Informal Settlers Get Into the Big Data Business
This week, planners, policymakers and urban practitioners from across the world are gathering in Kuala Lumpur for World Urban Forum 9. This story is part of Next City’s coverage of the Forum. For more stories, visit our World Urban Forum 9 page here.
Dorice Bosibori can pinpoint the moment she became an activist. In 2012, her neighbors began waking to find eviction notices papered across their doors. Then followed a wave of evictions in Mukuru, the informal settlement where she lives in Kenya’s capital, Nairobi. And, soon, her own home was at risk too. “When you get an eviction notice, people panic,” she says.
Bosibori joined with other community members—none of whom had land tenure—to fight the government’s plans to auction off the land from under them. After a lengthy and complicated legal process, they won the battle to stay in their homes. Since then, the 37-year-old has been closely involved with Slum Dwellers International (SDI), a network of community-based organizations across three continents, as part of her community’s efforts to advocate for their rights on a local, national and international level.
More than half of Nairobi lives in informal settlements like Mukuru, where families occupy small tin shacks that are tightly packed in alongside local businesses. Meanwhile, Nairobi’s population has more than doubled in the past decade to 3.5 million and is projected to exceed 14 million by 2050 (PDF).
For Bosibori, who spoke on Next City’s World Stage on Monday, one of the best way to push her community’s agenda with policymakers has been to take matters that were once the preserve of academics—specifically the collection of data on the demographics and population of Mukuru—into her own hands. “It took us to collect the data to inform the county government that this is the number of people who are living here, we have these services, we don’t have these services, and these are the services that don’t work,” she said.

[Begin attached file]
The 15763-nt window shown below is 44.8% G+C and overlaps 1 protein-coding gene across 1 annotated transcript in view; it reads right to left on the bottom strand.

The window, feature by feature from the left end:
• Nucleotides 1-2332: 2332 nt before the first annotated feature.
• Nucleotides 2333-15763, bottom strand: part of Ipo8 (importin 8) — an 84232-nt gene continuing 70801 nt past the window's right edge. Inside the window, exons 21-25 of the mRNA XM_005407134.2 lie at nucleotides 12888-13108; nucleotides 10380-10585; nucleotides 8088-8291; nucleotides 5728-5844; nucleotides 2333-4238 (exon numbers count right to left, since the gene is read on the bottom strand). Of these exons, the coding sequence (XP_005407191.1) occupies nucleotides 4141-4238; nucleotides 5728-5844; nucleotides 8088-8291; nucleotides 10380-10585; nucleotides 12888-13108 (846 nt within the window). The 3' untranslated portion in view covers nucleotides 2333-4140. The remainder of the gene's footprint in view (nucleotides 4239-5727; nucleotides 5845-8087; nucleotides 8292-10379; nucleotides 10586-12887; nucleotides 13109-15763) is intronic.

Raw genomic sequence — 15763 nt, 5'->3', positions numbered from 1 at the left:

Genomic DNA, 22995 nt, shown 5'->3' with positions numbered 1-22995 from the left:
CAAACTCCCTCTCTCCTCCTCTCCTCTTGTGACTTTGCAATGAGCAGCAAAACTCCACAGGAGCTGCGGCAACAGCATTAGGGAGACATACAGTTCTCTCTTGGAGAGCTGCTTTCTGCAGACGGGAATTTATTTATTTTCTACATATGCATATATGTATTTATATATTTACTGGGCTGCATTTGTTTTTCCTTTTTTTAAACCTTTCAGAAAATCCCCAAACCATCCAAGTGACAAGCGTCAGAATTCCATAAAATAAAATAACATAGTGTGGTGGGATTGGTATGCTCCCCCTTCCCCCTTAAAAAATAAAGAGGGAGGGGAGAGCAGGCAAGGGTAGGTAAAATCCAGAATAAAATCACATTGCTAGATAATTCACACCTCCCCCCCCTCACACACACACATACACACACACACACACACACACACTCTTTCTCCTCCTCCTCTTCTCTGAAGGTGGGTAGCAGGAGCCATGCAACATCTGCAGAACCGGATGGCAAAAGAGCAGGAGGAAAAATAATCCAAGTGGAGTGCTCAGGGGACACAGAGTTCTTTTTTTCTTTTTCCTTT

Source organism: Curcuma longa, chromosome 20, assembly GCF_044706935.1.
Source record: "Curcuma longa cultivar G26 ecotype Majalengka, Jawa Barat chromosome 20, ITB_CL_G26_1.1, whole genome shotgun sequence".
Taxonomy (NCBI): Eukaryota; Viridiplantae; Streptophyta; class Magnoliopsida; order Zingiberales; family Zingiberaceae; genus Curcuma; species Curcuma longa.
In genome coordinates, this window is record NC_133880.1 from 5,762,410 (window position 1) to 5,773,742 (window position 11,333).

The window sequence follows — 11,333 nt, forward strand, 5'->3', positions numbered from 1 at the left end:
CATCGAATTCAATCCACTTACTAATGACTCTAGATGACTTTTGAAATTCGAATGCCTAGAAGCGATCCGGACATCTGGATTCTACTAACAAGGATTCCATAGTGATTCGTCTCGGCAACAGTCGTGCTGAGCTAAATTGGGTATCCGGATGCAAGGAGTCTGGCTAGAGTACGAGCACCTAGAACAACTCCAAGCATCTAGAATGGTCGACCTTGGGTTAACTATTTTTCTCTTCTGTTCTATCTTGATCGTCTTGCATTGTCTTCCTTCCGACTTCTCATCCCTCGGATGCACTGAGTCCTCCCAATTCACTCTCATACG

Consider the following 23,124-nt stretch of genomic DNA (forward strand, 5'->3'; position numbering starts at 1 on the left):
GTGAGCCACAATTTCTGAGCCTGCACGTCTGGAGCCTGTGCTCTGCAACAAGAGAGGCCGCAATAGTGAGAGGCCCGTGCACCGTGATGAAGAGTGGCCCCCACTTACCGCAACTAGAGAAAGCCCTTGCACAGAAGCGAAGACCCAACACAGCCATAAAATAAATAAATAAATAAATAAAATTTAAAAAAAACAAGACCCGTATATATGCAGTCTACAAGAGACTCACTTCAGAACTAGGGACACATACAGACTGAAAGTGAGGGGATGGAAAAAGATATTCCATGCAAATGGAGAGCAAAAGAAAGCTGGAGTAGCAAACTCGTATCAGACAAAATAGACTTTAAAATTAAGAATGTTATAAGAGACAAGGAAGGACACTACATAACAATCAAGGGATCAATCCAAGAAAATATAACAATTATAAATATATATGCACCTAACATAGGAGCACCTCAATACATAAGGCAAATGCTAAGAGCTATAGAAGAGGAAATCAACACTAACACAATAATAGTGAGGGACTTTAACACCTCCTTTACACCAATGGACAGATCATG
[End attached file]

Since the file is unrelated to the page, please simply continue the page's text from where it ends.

Their work has had impact: in August last year, the Nairobi City County Government declared Muruku to be a Special Planning Area and stated that it would begin “a participatory process to develop a physical development plan.” It’s an ambitious undertaking, but for Bosibori and her neighbors, it’s a good start. “We expect now the county government to come and see what we dream Mukuru will look like,” she says.
SDI is promoting this approach across countries, and it has proved effective not only in Kenya but also in Zimbabwe, Uganda, Malawi, Ghana and India. The non-governmental organization launched a publication, “Know Your City: Slum Dwellers Count,” at World Urban Forum 9, to showcase the work people are doing in their own communities—and the results they are achieving. Again and again, women representing informal settlements at the conference in Kuala Lumpur, Malaysia, spoke of their newfound ability to negotiate on behalf of their communities with governments, all thanks to being able to back up their stories with hard data.
“If I am alone, I cannot go to the government. They cannot hear me,” says Joyce Lungu of SDI Zambia. “But when we go together, they can hear us.”
Ariana McPherson, the communications and advocacy officer for SDI, calls it a “pro-poor participatory tool for urban governance… that is transforming cities across Africa and Asia.” But she says that the collection of data is not only about using it to force the hand of governments so that development goals can be met. “Of course, that’s critical, but also through the process of mobilizing the community and doing the data collection, and getting people together, it also has an empowering effect—a unifying effect—that brings the community together to create the kind of change that’s needed.”
Source: Next City